We meet shortly before last Thursday’s press night, and he can’t tell how good it is. But it “certainly feels quite private. The idea that loads of people are going to come and watch it now feels a bit weird. You bring a lot of your sense of relationships and parenting into it.”

Goold has always argued that the classics wither without intervention. So in this revival of Euripides’ 2,446-year-old play, Medea is a writer and her husband, Jason (of Argonauts fame), is an actor. “But it’s not really about that… it’s more about divorce, about what it means to separate.”

“It’s about the impact of a long-term relationship when it collapses. I don’t know whether there is a rich tradition of drama like that, and yet for most people, those kind of separations are far more profound and complicated and have greater ramifications than first love; and we have millions of plays about first love!”

Every generation discovers their own time in the Greek plays. Goold thinks he and playwright Rachel Cusk were shaped by the aftermath of the 1970s in interpreting Medea; “That’s the period when the idea of the family began to get tainted.” And when critics praised Oresteia, the Almeida’s first Greek play and a surprise West End transfer, they compared it to the Sopranos.

Yet there is something eternal about these plays. Goold says it’s the way they “stare at these problems that are totally perennial, like death,” and then offer answers that aren’t easy. Medea kills the kids and a mother rips her son to shreds in the Bakkhai (the Almeida’s predecessor to Medea). Where’s the moral compass in that?

Except there is a twist in Goold’s Medea, and it’s not one every critic has taken kindly to. It was enough to stop the Telegraph’s Dominic Cavendish, otherwise lavish in his praise, from calling it “a Medea for our times”. Nevertheless, the reviews have been kind, as they often are for Goold; although The Times’ Ann Treneman was vitriolic in her dislike (“Everyone is ghastly. The men are beyond irritating. The women even worse.”).

In theory, Goold welcomes the criticism. “I’d rather our audience hated something and talked about it than was passively pleased,” he tells me ahead of reviews.

Controversial and bracing theatre is what Goold wants to keep directing and producing; as the Almeida’s artistic director he is in charge of more than just his own shows. But how does he do it? I put a question to him: if I had to direct Medea instead of him, what advice would he have given me?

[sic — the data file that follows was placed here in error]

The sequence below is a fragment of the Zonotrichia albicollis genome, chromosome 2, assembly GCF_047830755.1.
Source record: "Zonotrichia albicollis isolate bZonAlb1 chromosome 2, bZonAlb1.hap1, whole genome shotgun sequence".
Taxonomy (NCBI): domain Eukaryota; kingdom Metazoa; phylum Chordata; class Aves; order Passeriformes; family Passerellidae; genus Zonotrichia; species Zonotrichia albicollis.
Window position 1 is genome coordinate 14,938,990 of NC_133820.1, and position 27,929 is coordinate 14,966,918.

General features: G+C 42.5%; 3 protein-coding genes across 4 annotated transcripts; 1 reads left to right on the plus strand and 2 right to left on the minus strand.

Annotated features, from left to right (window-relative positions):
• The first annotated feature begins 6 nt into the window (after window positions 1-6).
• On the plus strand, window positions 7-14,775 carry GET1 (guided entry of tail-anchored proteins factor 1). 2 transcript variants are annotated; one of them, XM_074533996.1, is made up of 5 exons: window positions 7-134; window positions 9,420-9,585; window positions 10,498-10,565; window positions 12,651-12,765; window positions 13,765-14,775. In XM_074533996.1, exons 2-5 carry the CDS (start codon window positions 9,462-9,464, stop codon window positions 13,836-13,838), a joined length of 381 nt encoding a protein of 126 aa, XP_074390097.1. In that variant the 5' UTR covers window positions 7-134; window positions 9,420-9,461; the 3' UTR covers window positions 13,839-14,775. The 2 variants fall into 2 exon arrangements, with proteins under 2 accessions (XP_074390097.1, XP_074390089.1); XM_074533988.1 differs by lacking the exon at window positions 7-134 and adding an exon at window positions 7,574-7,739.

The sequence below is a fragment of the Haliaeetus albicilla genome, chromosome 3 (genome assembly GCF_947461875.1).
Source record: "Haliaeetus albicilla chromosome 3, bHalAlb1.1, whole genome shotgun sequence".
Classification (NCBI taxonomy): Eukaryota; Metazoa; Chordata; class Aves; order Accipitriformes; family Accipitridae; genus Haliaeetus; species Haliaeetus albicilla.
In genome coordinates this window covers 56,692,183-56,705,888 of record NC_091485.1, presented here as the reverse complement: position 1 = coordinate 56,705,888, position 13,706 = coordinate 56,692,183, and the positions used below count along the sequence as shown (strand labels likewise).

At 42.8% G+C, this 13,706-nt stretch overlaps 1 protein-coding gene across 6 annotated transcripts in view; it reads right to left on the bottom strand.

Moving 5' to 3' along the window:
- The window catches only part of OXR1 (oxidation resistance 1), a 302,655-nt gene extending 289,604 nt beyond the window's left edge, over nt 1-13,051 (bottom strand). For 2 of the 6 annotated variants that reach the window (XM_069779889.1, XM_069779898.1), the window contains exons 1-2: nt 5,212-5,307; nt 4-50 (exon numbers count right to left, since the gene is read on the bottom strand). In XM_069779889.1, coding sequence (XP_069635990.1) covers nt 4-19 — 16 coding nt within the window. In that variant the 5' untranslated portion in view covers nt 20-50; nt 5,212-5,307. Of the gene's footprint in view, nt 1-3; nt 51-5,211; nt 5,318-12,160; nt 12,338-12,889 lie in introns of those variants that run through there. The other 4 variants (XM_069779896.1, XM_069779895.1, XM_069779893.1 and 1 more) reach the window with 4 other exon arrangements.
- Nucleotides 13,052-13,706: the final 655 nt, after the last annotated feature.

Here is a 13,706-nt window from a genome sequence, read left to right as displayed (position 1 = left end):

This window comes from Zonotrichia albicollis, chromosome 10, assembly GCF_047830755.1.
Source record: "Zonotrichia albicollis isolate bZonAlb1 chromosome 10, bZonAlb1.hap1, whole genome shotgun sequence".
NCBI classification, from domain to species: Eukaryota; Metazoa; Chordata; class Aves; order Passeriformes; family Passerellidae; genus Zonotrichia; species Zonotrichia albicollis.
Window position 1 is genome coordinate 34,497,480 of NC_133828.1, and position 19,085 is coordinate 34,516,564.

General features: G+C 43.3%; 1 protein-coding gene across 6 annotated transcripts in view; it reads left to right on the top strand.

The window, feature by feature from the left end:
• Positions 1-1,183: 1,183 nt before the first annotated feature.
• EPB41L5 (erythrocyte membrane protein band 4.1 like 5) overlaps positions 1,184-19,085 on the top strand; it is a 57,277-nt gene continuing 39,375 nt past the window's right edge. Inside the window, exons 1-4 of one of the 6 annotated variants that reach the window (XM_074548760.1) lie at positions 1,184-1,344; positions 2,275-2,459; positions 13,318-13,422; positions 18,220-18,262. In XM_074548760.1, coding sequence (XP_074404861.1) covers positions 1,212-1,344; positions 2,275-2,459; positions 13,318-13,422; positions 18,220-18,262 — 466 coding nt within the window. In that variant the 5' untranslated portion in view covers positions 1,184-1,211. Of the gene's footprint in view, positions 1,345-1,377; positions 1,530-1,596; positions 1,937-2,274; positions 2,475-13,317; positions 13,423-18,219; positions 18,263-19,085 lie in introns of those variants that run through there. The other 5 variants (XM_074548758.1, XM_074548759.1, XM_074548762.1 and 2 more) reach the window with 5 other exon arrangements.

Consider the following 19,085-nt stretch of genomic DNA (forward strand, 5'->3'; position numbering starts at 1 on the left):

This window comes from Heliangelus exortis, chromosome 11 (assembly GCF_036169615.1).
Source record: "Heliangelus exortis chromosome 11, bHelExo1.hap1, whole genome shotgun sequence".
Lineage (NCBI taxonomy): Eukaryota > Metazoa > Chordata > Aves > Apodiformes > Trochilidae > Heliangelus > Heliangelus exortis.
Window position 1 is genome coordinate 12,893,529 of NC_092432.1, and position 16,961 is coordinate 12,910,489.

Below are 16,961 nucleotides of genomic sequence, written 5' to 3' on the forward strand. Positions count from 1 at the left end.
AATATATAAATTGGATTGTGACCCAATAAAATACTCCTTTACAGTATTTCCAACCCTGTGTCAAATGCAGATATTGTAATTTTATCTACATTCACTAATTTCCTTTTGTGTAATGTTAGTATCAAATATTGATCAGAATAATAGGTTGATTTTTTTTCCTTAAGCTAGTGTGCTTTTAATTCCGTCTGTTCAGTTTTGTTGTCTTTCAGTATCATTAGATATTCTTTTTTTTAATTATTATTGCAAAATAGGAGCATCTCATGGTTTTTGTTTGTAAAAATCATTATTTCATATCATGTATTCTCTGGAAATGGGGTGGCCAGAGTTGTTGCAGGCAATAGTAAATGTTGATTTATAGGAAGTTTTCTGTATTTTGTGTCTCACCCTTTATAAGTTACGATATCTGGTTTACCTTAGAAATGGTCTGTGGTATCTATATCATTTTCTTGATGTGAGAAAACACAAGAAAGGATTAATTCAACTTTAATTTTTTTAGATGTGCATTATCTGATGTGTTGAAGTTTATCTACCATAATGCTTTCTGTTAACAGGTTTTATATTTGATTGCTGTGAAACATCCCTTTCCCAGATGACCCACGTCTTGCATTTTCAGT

He pauses. “You’ve got to love words,” he begins. “There’s no point doing it unless you have a real delight in language. And you have to have vision. But probably the most important thing is, you’ve got to know how to manage a room.”

“It’s people management. So often I have assistants, or directors I produce, and I think ‘God, they’re just not listening to what that person is trying to say, what they’re trying to give.’ They’re either shutting them down or forcing them into a box.”

“Most people in a creative process have to focus on what they want to say, but a director always has to be more of a listener. People do it different ways. Some people spin one plate incredibly fast and vibrantly in the middle of the room, and hope all the others get sucked in. It’s about thriving off of one person – the director, the lead performer, whomever.”

“I’m more about the lowest common denominator: the person you’re most aware of is the least engaged. You have to keep lifting them up, then you get more creativity coming in.”

It’s not always simple. When actors and directors disagree, the director can only demand so much, especially if the actor is far more famous than them. When Goold directed Macbeth, Patrick Stewart was his lead. Stewart was a movie star and twice his age.